Camus famously implored us to ‘imagine Sisyphus happy’. Philosopher Carl Elliot asks us to imagine a different scenario: what if Sisyphus – the Greek mythological hero condemned for eternity to push a boulder up a hill only to have it roll back down again – was instead depressed, and lived in the modern world? Would we, asks Elliott, prescribe him an antidepressant so that he could undertake his unending labour with more enthusiasm? Should we?
For a number of doctors and drug enthusiasts, the answer would be a resounding yes. Modern antidepressants have become some of the most popular and profitable drugs in history, and Australia has a particular fondness for these medicines: we take antidepressants at the second-highest rate in the world. A recent study published in The Lancet has confirmed that antidepressants are more effective at treating major depression than a placebo. The study’s authors responded to these results by arguing that we must get on with the job of prescribing more antidepressants to help reduce what the World Health Organization now describes as the single largest contributor to global disability.
The proof that antidepressants work – although they do not work for everyone, and have a number of possible side effects that range from moderate to severe – is not a surprise to me. I am one of the nearly ten per cent of Australians taking them, and I have experienced their benefits first hand.
Yet to end the discussion there – antidepressants work, let’s pop some more pills – would be a grave mistake. If we wish to properly treat and fully understand depression (and its closely related cousin, anxiety) in contemporary society, we cannot ignore the social and existential dimensions of these all too common ailments.
Antidepressant use has risen in the West (prescriptions have doubled in Australia since 2000) largely because depression and anxiety are now viewed as biological illnesses caused by chemical imbalances in the brain. As Helen Razer has written, where once the medical profession understood depression as having two distinct ‘types’ – emanating from within (biological) and from without (psycho-social) – it now assumes all depression is biological and thus treats it with medication, often as a first resort. In recent decades, time-poor GPs and patients looking for quick fixes have all too readily chosen pills over therapy to treat depression, much to the delight of profiting drug companies.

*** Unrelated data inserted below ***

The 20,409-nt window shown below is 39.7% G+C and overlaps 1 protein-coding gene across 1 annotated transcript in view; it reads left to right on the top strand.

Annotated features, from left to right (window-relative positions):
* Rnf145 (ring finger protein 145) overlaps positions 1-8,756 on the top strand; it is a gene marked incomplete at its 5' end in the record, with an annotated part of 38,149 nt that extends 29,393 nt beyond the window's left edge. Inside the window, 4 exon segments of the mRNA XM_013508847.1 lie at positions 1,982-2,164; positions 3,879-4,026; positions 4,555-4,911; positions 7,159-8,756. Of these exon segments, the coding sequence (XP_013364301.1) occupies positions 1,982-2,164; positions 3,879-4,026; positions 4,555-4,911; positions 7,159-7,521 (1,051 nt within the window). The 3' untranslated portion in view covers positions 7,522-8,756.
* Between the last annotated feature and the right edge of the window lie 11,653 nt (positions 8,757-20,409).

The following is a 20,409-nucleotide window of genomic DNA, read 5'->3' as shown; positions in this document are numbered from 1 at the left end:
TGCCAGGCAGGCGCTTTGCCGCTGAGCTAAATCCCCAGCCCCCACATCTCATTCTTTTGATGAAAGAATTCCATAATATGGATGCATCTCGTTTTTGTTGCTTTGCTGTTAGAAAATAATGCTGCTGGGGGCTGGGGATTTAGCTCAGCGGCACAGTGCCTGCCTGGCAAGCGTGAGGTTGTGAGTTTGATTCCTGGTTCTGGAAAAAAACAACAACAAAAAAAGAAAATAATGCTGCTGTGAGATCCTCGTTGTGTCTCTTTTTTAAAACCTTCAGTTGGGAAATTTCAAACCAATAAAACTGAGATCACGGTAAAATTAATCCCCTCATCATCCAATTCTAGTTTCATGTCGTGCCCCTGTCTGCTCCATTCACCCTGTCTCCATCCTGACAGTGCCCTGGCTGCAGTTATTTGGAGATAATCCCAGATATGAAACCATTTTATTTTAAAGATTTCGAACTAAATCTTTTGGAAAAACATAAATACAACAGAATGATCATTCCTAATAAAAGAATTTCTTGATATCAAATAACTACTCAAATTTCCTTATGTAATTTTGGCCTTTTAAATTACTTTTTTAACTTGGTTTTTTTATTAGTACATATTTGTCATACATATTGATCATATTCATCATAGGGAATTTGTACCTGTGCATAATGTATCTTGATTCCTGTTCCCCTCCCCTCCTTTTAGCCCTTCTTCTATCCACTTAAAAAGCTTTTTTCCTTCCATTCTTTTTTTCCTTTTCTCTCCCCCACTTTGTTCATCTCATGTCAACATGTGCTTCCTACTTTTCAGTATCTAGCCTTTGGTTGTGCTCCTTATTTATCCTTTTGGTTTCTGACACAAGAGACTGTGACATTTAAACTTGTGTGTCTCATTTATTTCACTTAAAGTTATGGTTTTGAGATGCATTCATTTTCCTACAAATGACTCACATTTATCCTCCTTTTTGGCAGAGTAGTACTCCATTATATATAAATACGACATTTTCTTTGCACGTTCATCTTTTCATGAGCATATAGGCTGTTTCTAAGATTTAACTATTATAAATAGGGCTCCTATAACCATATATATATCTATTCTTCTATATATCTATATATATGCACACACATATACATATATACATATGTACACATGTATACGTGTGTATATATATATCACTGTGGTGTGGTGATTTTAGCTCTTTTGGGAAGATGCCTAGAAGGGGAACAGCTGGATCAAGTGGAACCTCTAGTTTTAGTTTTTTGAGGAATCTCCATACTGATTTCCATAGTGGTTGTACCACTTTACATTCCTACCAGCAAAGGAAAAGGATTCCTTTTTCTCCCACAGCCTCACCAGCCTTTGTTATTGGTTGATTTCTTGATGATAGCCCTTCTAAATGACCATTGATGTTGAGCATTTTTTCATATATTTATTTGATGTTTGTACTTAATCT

Despite this rush to prescribe antidepressants, most of the depression we see in modern Australia is not strictly biological. A significant proportion of depression is the result of a combination of psychological factors – which can be uncovered by talking therapies – and, crucially, what Karen Hitchcock describes as ‘socially generated miseries’. A quick glance at some mental health statistics bears this out: mental health problems are most prevalent among the bottom 20% of income earners; First Nations people commit suicide at a rate six times the non-Indigenous population; and sixteen per cent of Australia’s homeless develop a mental health condition after losing access to stable housing. Nations with more economic inequality have even been shown to have higher levels of mental illness.